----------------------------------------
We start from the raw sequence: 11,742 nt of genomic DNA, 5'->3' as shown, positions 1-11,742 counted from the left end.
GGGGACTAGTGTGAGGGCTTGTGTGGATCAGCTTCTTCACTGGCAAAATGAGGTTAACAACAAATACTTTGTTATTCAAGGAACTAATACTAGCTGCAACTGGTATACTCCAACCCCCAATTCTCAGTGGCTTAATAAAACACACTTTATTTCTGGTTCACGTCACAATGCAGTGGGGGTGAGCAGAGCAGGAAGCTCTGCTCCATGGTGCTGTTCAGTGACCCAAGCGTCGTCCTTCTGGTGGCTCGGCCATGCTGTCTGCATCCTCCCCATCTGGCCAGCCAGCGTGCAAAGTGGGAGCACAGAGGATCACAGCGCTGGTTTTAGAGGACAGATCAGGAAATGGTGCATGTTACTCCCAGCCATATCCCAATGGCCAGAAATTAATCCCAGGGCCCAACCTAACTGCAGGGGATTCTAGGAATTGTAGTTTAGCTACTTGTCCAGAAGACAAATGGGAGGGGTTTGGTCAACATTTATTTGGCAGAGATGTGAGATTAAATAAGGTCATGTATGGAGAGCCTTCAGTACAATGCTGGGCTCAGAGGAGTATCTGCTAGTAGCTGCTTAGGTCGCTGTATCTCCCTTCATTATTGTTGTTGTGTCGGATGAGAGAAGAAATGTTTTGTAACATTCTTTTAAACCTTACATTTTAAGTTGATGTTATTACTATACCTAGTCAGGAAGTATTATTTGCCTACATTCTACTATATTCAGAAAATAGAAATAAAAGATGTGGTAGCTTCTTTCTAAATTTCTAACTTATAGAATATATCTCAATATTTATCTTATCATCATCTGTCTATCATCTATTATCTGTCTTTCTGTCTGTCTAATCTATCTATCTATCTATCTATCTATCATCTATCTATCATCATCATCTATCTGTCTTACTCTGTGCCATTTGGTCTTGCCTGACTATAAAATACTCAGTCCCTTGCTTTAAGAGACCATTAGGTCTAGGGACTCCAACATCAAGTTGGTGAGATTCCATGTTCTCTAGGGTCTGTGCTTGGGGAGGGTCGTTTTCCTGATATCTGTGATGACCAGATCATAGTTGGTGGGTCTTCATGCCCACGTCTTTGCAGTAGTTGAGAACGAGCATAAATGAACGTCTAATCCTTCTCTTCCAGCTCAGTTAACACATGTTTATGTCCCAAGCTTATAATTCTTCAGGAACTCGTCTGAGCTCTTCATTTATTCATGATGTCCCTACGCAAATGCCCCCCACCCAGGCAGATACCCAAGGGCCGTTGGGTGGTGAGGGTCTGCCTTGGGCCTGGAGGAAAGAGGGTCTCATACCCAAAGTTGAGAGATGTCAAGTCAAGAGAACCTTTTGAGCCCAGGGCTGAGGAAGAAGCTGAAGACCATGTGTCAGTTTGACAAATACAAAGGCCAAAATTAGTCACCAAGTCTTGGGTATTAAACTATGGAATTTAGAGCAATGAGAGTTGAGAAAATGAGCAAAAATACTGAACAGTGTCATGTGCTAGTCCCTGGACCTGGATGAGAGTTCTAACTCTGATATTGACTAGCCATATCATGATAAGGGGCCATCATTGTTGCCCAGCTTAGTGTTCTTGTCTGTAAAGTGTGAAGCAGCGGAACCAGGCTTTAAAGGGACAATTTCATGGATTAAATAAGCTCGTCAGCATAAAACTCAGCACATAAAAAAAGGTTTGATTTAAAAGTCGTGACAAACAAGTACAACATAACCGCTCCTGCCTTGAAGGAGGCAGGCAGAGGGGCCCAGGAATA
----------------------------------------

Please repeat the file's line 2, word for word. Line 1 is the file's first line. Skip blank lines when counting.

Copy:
GGGGACTAGTGTGAGGGCTTGTGTGGATCAGCTTCTTCACTGGCAAAATGAGGTTAACAACAAATACTTTGTTATTCAAGGAACTAATACTAGCTGCAACTGGTATACTCCAACCCCCAATTCTCAGTGGCTTAATAAAACACACTTTATTTCTGGTTCACGTCACAATGCAGTGGGGGTGAGCAGAGCAGGAAGCTCTGCTCCATGGTGCTGTTCAGTGACCCAAGCGTCGTCCTTCTGGTGGCTCGGCCATGCTGTCTGCATCCTCCCCATCTGGCCAGCCAGCGTGCAAAGTGGGAGCACAGAGGATCACAGCGCTGGTTTTAGAGGACAGATCAGGAAATGGTGCATGTTACTCCCAGCCATATCCCAATGGCCAGAAATTAATCCCAGGGCCCAACCTAACTGCAGGGGATTCTAGGAATTGTAGTTTAGCTACTTGTCCAGAAGACAAATGGGAGGGGTTTGGTCAACATTTATTTGGCAGAGATGTGAGATTAAATAAGGTCATGTATGGAGAGCCTTCAGTACAATGCTGGGCTCAGAGGAGTATCTGCTAGTAGCTGCTTAGGTCGCTGTATCTCCCTTCATTATTGTTGTTGTGTCGGATGAGAGAAGAAATGTTTTGTAACATTCTTTTAAACCTTACATTTTAAGTTGATGTTATTACTATACCTAGTCAGGAAGTATTATTTGCCTACATTCTACTATATTCAGAAAATAGAAATAAAAGATGTGGTAGCTTCTTTCTAAATTTCTAACTTATAGAATATATCTCAATATTTATCTTATCATCATCTGTCTATCATCTATTATCTGTCTTTCTGTCTGTCTAATCTATCTATCTATCTATCTATCTATCATCTATCTATCATCATCATCTATCTGTCTTACTCTGTGCCATTTGGTCTTGCCTGACTATAAAATACTCAGTCCCTTGCTTTAAGAGACCATTAGGTCTAGGGACTCCAACATCAAGTTGGTGAGATTCCATGTTCTCTAGGGTCTGTGCTTGGGGAGGGTCGTTTTCCTGATATCTGTGATGACCAGATCATAGTTGGTGGGTCTTCATGCCCACGTCTTTGCAGTAGTTGAGAACGAGCATAAATGAACGTCTAATCCTTCTCTTCCAGCTCAGTTAACACATGTTTATGTCCCAAGCTTATAATTCTTCAGGAACTCGTCTGAGCTCTTCATTTATTCATGATGTCCCTACGCAAATGCCCCCCACCCAGGCAGATACCCAAGGGCCGTTGGGTGGTGAGGGTCTGCCTTGGGCCTGGAGGAAAGAGGGTCTCATACCCAAAGTTGAGAGATGTCAAGTCAAGAGAACCTTTTGAGCCCAGGGCTGAGGAAGAAGCTGAAGACCATGTGTCAGTTTGACAAATACAAAGGCCAAAATTAGTCACCAAGTCTTGGGTATTAAACTATGGAATTTAGAGCAATGAGAGTTGAGAAAATGAGCAAAAATACTGAACAGTGTCATGTGCTAGTCCCTGGACCTGGATGAGAGTTCTAACTCTGATATTGACTAGCCATATCATGATAAGGGGCCATCATTGTTGCCCAGCTTAGTGTTCTTGTCTGTAAAGTGTGAAGCAGCGGAACCAGGCTTTAAAGGGACAATTTCATGGATTAAATAAGCTCGTCAGCATAAAACTCAGCACATAAAAAAAGGTTTGATTTAAAAGTCGTGACAAACAAGTACAACATAACCGCTCCTGCCTTGAAGGAGGCAGGCAGAGGGGCCCAGGAATA